For the first time in about five years, I returned to North and South Carolina. The trip was amazing- but more on that later! First I need to share my experience flying to and from Charlotte, since it was quite an unusual experience. The short version: avoid flying United Basic Economy!
I am no stranger to flying budget flights. The year I visited all fifty states, I relied heavily on $20-$30 flights on discount carriers like Spirit and Frontier, known for their miniscule seats and poor amenities. I pack light and bring just a backpack with me to avoid doubling / tripling that fare with bag fees. It’s never presented a problem- aside from having my legs crowded and boarding late, I’ve happily gotten to where I needed to go.
United Basic Economy commits the cardinal sin of a travel provider- it puts me at risk for getting to my destination.
The first point which alarmed me happened the day before my flight to Charlotte. I got a notification telling me to check in and to get ready to go to Terminal 2 for my flight. There were two problems with this. The first is when I went to United’s website to check in, it advised I would have to check in at the airport. This already poses a problem with my planning- when I check in I confirm the boarding time and gate details and plan my arrival to the airport around it. The second problem is that United typically flies out of Terminal 1- do I trust the notification, or do I trust what I know about the airline?
I researched separately online and found that indeed my flight was assigned to a gate in Terminal 1, so all indicators were that the message I got was wrong. I planned to arrive at the airport early just in case. It was a good thing I did, because I didn’t plan for another massive setback at the airport.
When I entered my information into the United check-in kiosk, the top of the console starting flashing red, like when you’re in a grocery store and the self-checkout has an issue that requires an employee to validate. This was a similar situation. United wanted to really, really, really make sure I was telling the truth when I said I didn’t have a piece of carry on luggage. Eager to get to my gate, there’s nothing more frustrating than standing 5+ minutes waiting and hoping someone shows up soon.
Insult to injury, when my boarding pass finally printed, I got a middle seat. That annoyed me even more when I got to the gate and saw 80% of the standby passengers got window or aisle. I wasn’t surprised to be in the final boarding group- that tends to happen with discount fares- although it added a little chaos when I needed to ask the aisle passenger to get up so I could sit down.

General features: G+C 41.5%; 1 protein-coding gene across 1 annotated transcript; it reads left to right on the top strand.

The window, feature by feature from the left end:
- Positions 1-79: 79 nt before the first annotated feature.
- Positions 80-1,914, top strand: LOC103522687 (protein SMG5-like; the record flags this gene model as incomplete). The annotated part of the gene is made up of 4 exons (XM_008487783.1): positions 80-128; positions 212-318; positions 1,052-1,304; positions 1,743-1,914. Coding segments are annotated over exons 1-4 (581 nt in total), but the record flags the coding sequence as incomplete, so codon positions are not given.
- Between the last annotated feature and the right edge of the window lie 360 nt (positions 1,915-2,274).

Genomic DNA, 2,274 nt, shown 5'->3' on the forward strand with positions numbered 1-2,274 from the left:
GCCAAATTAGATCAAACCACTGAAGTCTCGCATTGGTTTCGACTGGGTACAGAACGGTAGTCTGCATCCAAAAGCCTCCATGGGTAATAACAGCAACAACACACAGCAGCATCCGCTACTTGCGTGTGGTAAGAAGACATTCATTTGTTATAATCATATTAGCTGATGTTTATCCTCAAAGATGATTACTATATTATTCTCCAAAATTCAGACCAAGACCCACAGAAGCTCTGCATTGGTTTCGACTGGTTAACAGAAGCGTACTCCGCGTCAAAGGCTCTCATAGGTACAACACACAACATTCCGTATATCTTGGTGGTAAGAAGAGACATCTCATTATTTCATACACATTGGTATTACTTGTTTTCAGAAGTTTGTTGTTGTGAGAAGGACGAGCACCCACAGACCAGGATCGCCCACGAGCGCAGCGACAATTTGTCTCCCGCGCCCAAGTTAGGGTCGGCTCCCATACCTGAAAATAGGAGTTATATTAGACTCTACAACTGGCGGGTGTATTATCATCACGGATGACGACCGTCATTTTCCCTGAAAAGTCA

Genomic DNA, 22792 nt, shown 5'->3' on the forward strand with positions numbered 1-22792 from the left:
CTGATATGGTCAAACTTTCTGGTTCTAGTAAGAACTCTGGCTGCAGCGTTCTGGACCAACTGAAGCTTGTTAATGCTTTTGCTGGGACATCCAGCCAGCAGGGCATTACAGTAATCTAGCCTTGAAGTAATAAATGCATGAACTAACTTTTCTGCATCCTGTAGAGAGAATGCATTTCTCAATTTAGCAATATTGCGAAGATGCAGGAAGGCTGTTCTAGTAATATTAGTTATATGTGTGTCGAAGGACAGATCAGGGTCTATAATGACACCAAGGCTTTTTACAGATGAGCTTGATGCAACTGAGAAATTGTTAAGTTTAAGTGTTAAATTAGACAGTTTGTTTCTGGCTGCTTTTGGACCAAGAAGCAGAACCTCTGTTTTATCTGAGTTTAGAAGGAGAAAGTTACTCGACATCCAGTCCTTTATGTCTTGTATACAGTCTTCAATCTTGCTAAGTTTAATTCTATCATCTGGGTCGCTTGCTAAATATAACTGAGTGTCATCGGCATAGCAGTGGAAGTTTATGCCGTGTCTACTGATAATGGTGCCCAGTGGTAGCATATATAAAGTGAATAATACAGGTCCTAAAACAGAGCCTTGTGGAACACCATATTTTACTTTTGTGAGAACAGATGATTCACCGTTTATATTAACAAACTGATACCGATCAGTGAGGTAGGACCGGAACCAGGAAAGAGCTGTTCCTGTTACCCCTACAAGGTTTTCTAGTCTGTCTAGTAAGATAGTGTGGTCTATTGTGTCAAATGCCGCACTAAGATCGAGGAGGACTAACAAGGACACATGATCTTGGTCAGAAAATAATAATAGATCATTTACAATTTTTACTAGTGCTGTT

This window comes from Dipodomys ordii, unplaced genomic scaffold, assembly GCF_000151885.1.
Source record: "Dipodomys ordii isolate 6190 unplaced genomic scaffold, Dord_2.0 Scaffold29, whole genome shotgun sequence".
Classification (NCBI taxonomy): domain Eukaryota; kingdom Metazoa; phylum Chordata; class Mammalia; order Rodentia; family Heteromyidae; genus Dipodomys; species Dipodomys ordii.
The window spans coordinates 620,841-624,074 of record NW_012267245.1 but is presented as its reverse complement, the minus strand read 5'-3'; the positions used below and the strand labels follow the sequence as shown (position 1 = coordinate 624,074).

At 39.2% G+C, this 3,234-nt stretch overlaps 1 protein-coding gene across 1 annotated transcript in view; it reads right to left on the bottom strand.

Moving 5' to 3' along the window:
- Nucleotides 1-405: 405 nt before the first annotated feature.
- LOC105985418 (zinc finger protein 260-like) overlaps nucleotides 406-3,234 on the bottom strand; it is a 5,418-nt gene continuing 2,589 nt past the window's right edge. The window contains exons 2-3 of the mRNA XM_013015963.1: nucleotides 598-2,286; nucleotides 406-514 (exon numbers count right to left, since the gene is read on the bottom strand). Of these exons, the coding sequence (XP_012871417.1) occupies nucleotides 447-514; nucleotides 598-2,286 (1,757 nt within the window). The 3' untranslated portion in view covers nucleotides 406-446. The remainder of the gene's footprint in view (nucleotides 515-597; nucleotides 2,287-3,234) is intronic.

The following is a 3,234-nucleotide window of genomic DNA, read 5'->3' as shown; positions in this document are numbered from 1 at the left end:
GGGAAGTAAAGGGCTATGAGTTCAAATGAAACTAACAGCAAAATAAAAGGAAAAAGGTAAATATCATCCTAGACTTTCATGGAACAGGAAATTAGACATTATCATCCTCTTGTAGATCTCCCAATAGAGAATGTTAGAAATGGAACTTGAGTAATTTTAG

That’s pretty much it, except for one more note. On my way back from Charlotte to Chicago, I had a near identical experience, with one exception. It took about 15-20 minutes to get an employee to validate that I didn’t have a carry on. The kiosk had the gall to ask me every five minutes if I was still interested in continuing the transaction, and I was tempted to get in the long bag check line to at least guarantee I’d be able to speak to a United employee (there was no one stationed around the kiosks, though it was right in front of about ten counter agents).
The only note I’ll say in United’s favor is that I seemed to be the only person with this problem. I’m a little surprised since it’s hard to imagine I’m the only person who travels backpack-only with a cheap fare, but the only other guy who got stranded at the kiosks with me at CLT airport needed to validate his passport, not his baggage. It’s plausible that purchasing a carry on would have solved my problems, but for a two day trip, it’s not really worth it!
I can imagine United’s perspective on this, counting how many flights have been delayed by customers fighting $60 bag fees during boarding. Still, this doesn’t seem like the best way to fight that problem. By taking away critical information from the customer, United may have traded one bottleneck for another and could have problems with customers arriving late or at the wrong gate. If an automated attestation is enough to convince the postal service I’m not shipping anything hazardous, it should be enough to convince United that I’m not trying to sneak a carry on bag past them.
With that off my chest, I look forward to sharing more about the trip itself! I played seven escape rooms, found five geocaches, visited two natural parks, and tried a variety of different restaurants around the area. Flight aside, it was a great trip!